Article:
The same operation is performed with a 1, running the other way of the rope, and so on, until all the strands are tucked in, which, if properly done, will leave the rope as true and round and as strong as any other part.

Some operators prefer to start from the end of one rope and consequent end of splice. The operation is about the same, but more care has to be used in bringing all the strands to an even tension in the parts spliced.

The diamond hitch, Fig. 341. This is largely used for tying goods to be carried on animals' backs. The pack saddles e may be of the simplest description, resembling small, light sawbucks, with side boards fastened under the crossed pieces, to come upon the animal's back. In saddling, a piece of blanket is first put on, then the saddle is girthed, or, "cinched," on very tightly.

The operation of packing involves the use of the peculiar knot, very famous in its way, termed the " diamond hitch." By its agency the packs are fastened rigidly in position on the back and sides of the animal carrying them. After the animal has been saddled, the packs, divided into two even portions, are slung up, half on each side, by two packers. To the parts of the saddle corresponding to pommel and cantle, short lines are fastened. The packers hold the packs up against each side of the pack animal, and passing the ropes around the articles from undernesth, and up, over, and across the back, tie the cuds together no as to hold all in position. Any small Articles are piled on top, and all is rend; for the diamond hitch.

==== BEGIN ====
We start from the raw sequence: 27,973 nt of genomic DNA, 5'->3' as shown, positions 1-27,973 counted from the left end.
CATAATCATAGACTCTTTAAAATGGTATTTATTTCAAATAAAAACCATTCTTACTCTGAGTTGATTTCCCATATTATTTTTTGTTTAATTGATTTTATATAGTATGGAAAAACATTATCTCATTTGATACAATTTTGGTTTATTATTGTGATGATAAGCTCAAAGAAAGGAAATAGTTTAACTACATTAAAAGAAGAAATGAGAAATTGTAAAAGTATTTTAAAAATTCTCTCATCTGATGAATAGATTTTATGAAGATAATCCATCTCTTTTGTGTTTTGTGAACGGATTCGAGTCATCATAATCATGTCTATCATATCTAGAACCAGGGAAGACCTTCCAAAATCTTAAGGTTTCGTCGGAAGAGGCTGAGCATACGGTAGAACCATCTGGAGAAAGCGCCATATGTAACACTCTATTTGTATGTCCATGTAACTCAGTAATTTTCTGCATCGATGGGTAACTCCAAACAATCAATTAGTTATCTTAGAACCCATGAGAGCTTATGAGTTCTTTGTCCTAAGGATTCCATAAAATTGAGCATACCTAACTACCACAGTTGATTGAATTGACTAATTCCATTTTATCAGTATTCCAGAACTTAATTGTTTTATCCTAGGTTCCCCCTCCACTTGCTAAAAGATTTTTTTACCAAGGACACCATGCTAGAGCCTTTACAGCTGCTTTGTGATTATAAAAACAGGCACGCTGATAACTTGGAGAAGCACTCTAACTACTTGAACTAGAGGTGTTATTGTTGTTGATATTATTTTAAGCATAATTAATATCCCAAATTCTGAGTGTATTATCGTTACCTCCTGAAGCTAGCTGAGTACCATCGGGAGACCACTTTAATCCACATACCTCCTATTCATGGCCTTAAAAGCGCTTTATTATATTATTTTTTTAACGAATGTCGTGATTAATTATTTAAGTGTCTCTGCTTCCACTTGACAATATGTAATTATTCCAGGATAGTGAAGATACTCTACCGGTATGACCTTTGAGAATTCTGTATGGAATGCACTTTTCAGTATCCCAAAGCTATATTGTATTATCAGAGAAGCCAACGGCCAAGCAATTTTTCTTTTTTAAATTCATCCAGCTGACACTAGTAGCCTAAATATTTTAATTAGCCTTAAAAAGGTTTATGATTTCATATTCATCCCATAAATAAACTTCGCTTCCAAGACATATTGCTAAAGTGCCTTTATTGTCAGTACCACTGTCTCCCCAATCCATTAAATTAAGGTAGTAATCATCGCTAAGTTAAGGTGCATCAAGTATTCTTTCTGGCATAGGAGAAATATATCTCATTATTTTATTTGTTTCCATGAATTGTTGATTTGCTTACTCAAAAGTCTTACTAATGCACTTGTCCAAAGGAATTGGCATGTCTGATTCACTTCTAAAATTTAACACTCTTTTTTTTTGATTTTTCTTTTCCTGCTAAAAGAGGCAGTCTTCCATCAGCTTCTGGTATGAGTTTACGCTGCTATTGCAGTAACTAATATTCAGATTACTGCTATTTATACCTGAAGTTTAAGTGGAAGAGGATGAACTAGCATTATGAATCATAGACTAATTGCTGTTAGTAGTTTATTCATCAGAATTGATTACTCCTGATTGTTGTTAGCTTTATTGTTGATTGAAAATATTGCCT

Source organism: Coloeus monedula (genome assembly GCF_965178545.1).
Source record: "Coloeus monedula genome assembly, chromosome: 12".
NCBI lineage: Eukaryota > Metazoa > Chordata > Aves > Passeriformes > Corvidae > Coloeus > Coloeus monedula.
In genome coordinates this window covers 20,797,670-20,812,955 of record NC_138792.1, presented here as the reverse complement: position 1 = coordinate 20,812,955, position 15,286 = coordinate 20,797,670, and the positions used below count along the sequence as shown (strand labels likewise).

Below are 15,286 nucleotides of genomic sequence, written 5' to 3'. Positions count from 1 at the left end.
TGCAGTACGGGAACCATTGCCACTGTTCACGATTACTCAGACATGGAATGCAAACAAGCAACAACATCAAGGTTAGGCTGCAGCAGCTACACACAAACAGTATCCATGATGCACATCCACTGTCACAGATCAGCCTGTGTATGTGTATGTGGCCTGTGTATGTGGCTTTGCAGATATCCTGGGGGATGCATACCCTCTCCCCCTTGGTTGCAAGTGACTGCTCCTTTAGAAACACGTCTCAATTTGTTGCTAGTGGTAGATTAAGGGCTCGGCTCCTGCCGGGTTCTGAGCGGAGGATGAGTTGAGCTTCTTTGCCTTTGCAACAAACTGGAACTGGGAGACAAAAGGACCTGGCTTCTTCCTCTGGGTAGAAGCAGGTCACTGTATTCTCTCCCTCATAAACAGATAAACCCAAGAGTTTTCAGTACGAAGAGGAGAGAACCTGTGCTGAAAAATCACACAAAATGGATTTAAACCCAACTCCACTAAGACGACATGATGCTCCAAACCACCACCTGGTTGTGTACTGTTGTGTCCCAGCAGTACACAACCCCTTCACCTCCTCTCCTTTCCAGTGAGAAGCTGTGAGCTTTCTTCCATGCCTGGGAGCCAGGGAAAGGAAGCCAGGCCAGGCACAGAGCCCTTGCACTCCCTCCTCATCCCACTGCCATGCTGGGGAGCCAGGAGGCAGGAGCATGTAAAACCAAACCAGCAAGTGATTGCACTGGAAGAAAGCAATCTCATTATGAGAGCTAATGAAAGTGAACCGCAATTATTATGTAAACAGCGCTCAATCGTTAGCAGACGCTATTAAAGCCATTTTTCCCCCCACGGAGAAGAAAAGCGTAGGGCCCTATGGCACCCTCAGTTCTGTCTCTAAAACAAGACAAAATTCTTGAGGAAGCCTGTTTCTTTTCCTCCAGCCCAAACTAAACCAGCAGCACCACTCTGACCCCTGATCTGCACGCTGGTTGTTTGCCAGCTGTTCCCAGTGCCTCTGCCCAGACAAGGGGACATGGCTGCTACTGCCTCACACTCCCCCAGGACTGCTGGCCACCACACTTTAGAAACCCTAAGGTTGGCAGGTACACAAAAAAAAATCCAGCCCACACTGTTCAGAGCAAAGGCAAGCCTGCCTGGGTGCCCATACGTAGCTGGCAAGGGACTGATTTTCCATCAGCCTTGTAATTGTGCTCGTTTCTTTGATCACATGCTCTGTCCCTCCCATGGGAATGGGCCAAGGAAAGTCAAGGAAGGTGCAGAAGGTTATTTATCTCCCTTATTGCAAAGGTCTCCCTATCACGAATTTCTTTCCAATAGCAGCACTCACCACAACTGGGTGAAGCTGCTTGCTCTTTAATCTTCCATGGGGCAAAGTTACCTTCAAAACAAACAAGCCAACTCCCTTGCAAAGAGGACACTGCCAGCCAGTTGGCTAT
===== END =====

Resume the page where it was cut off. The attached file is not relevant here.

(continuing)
To make this, a piece of 2 or 3 in. rope is used, about 30 ft. long. One end is fastened to a short girth or cinch d. To the other end of the cinch is secured a large flat hook, generally made of wood. In the army a long leather strap, about 1 in. vide, is used instead of the rope. Throughout the whole operation the packers work in pairs. One stands on the near or left side of the animal, whom we shall designate as A: the other stands on the off or right side, and will be called E. The packing rope and cinch are taken by A on the near side. He swings the hook end of the cinch across under the animal's belly to B, who catches it. Then A makes a bight in the port of the rope near the cinch, and throws it over across the top of the park to H, who inserts it in the hook. Thus two leads of the rope run over the top of the pack transversely. A then turns n half-hitch with a large loop in the next succeeding part of the rope, and passes the free end to B, This end B pastes over the second and under the first lead of the rope lying across the packs, and as near the centre as may be. The state of things at this point is shown in a.